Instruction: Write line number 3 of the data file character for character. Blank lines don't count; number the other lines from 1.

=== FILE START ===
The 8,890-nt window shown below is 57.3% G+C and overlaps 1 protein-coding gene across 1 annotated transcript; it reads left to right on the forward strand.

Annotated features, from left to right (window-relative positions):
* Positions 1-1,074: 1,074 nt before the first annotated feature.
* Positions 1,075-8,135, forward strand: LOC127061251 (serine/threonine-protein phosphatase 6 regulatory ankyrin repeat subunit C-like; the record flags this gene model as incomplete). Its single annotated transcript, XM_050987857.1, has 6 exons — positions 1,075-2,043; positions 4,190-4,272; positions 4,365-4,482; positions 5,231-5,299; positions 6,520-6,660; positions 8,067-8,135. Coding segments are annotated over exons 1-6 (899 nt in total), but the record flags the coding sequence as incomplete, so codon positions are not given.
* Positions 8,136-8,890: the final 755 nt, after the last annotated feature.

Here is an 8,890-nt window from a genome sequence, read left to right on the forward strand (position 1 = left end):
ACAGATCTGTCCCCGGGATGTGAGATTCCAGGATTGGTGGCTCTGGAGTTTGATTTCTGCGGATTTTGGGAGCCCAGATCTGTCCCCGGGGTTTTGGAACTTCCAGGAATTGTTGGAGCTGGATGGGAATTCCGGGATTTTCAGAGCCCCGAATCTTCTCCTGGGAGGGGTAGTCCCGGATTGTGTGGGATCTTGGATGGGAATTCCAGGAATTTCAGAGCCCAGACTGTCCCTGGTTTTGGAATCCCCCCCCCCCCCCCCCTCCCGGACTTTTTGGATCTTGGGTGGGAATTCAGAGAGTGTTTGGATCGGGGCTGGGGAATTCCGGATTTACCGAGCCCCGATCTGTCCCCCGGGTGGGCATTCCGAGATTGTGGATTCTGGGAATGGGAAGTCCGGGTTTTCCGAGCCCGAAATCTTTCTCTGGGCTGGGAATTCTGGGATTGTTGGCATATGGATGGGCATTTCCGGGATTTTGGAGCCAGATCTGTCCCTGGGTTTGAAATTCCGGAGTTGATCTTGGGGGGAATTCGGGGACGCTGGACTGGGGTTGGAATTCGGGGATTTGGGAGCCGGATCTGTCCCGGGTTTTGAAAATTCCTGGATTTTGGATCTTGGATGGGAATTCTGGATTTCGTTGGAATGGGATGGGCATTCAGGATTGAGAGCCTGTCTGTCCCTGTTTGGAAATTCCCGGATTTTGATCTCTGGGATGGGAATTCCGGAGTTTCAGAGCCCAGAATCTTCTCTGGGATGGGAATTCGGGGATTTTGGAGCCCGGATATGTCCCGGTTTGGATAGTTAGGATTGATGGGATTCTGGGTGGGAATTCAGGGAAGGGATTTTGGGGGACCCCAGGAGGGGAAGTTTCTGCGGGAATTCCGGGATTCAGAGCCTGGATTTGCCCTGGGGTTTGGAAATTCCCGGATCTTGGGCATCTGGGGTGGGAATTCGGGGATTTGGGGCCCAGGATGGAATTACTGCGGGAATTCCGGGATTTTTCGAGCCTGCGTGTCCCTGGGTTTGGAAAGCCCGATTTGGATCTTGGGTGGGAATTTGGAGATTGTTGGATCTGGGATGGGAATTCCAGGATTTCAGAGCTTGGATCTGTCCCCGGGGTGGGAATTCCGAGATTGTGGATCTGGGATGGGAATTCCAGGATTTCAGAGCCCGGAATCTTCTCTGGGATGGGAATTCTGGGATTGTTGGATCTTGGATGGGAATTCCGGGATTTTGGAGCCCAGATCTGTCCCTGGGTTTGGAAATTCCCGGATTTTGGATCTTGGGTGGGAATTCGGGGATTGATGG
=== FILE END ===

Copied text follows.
* Positions 1-1,074: 1,074 nt before the first annotated feature.